DogsHealth and Nutrition

How to Identify and Treat 6 Common Dog Health Problems

None of us likes it when our best friend isn’t feeling well. Listed below are 6 common health problems that dogs experience, how you can identify and treat them.

Ear Infections

Can be caused by allergies, yeast, ear mites, bacteria, hair growth deep in the ear canal, and more. Symptoms your dog may have with an ear infection include head shaking or head tilting. Ear odor. Vigorous scratching. Lack of balance. Unusual back-and-forth eye movements. Redness of the ear canal. Swelling of the outer portion of the ear. Brown, yellow, or bloody discharge. In most cases, cleaning and medicating the ear canal will quickly clear up an infection. However, surgery can be needed for chronic infections or if forceful head shaking results in the rupture of a vessel within the outer part of the ear.


Tapeworms, roundworms, hookworms, and whipworms are common internal parasites in dogs. And although any worm infestation can make your dog uncomfortable, some, like hookworms, can be fatal in puppies. Signs your dog may have worms include diarrhea (may be bloody). Weight loss. A change in appetite. A rough, dry coat. Scooting on his bottom. Vomiting (with roundworms in particular). An overall poor appearance. Treatment depends on which type of worm your dog has, but generally includes an oral medication and may require follow-up. Don’t try treating worms yourself: A medication that kills roundworms, for example, doesn’t kill tapeworms.


It takes just three weeks for one flea to turn into an infestation of 1,000 biting bugs. Fleas are easy for your dog to pick up, and they’re also easy to treat. Signs your dog may have fleas include excessive scratching, licking, or biting at the skin, hair loss, hot spots, allergic dermatitis, tapeworms (which are carried by fleas), and flea dirt (looks like small black dots) against your dog’s skin. Untreated, fleas not only make your dog uncomfortable, but they can also cause allergic reactions, infections, and even lead to anemia from blood loss.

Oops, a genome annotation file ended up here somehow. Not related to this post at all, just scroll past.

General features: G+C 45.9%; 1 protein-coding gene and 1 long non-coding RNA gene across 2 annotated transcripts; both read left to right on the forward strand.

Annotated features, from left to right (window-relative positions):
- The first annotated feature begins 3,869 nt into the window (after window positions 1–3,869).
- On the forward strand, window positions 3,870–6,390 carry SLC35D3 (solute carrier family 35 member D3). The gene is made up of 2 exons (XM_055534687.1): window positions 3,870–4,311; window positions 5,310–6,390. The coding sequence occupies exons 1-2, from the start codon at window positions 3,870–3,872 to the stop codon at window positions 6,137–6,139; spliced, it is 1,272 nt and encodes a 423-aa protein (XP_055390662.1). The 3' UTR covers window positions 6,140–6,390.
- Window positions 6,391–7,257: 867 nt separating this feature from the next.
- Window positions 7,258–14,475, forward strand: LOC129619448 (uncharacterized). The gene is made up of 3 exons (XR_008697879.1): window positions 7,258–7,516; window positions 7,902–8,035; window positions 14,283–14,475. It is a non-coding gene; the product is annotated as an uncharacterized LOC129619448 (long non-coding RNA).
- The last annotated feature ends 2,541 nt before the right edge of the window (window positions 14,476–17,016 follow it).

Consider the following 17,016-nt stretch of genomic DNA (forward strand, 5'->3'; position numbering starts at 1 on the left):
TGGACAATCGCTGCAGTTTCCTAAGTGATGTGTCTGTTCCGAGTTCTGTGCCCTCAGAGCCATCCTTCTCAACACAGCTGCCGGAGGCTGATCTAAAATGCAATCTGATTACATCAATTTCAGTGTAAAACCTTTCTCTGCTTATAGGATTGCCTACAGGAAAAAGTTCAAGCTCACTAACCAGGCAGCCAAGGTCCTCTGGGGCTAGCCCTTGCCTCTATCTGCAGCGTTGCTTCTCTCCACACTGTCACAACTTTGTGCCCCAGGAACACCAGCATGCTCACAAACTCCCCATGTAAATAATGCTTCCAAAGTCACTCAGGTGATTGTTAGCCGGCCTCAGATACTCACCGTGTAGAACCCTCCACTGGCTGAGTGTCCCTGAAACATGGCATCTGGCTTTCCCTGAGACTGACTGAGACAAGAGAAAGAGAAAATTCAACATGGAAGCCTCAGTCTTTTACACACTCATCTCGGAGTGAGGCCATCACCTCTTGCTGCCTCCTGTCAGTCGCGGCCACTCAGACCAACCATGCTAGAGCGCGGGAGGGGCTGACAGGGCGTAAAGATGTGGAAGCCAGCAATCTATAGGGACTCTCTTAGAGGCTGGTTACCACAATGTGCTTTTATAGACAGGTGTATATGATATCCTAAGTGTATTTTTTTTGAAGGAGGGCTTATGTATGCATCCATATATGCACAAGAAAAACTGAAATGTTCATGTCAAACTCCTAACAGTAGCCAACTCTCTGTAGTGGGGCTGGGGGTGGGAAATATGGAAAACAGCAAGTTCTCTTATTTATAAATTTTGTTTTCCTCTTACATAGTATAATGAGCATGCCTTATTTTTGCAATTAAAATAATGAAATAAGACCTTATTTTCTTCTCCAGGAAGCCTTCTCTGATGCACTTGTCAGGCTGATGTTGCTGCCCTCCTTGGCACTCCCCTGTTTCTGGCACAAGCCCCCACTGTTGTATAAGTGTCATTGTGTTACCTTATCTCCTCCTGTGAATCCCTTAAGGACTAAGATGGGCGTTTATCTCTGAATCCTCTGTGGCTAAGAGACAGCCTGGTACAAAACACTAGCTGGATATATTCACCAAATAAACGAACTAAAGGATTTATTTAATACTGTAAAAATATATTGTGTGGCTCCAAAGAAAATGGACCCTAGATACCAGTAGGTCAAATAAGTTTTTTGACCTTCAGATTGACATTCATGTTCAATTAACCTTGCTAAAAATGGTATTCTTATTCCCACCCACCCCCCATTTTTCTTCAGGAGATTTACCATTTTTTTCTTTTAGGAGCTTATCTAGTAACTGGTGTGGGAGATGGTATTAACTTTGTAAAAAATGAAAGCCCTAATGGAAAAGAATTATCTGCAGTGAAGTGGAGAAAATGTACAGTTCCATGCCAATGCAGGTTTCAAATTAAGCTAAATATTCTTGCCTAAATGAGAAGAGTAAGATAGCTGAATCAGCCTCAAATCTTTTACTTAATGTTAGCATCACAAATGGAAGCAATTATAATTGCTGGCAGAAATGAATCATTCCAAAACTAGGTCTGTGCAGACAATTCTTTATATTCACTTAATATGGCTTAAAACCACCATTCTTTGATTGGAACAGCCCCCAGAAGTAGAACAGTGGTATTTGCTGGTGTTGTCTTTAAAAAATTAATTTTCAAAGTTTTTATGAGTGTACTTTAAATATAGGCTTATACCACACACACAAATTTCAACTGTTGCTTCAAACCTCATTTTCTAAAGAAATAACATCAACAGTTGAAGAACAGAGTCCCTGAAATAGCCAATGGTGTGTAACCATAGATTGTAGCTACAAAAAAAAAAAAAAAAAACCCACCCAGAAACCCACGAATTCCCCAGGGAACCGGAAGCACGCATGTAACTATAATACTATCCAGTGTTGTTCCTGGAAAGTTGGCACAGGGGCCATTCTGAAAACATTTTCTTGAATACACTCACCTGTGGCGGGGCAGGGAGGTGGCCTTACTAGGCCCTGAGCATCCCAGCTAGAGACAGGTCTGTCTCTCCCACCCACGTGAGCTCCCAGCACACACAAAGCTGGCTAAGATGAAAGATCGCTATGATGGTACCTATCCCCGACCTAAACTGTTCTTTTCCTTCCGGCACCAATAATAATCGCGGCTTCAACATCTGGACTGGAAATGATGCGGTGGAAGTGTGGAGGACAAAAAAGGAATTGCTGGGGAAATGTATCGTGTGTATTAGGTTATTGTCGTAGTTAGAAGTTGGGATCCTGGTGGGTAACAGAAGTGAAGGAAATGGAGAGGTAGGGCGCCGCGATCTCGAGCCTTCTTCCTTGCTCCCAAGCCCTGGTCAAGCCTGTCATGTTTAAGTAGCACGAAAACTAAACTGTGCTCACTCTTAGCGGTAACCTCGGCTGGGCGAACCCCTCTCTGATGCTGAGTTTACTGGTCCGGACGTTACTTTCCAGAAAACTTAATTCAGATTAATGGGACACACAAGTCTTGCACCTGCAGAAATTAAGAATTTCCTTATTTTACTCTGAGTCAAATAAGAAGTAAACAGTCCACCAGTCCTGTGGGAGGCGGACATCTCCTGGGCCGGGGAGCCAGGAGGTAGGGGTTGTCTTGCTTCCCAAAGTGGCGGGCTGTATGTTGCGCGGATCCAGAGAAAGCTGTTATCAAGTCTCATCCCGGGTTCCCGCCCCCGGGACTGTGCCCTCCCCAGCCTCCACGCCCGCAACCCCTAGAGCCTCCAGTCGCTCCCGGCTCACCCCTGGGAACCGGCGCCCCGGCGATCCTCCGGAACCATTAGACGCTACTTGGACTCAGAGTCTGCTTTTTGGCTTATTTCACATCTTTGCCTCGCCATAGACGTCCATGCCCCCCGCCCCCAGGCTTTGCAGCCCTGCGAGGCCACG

Hot Spots

The medical term for those bare, inflamed, red areas you often see on dogs is acute moist dermatitis, a bacterial skin infection. Anything that irritates your dog’s skin enough to make him scratch or chew can lead to the pain and itch of hot spots, which, if left untreated, can quickly grow larger. A hot spot’s location can help your vet diagnose its cause. Fleas, for example, may be the source of a hip hot spot, while a hot spot at the ear might point to ear problems. Treating hot spots may involve shaving and cleaning the irritated area, antibiotics, anti-inflammatory drugs (NSAIDS), steroids, or topical medications, depending on how bad the hot spots are, and how much pain your dog is in.


This has dozens of possible causes, from infection or intestinal parasites to pancreatitis, kidney failure, heatstroke, an obstruction in the stomach or intestine, or poisoning. Symptoms are basic: abdominal heaving and drooling caused by nausea. If your dog also has diarrhea, blood in the vomit, seems lethargic, continues vomiting, or can’t hold down liquids, contact your vet right away to prevent life-threatening dehydration. Treatment depends on what’s causing a dog’s distress, and may include fluid therapy, drugs to control vomiting, and homemade foods like well-cooked skinless chicken, boiled potatoes, and rice.


As with vomiting, this can have lots of causes, including stress, infections like parvo virus, intestinal parasites, and food problems. Symptoms are obvious, loose, watery, or liquid stool. Because diarrhea can easily lead to dehydration, be sure your dog has plenty of clean water available, then take your dog to the vet if the diarrhea persists for more than a day, or immediately if there’s also fever, lethargy, vomiting, dark or bloody stools, or loss of appetite.

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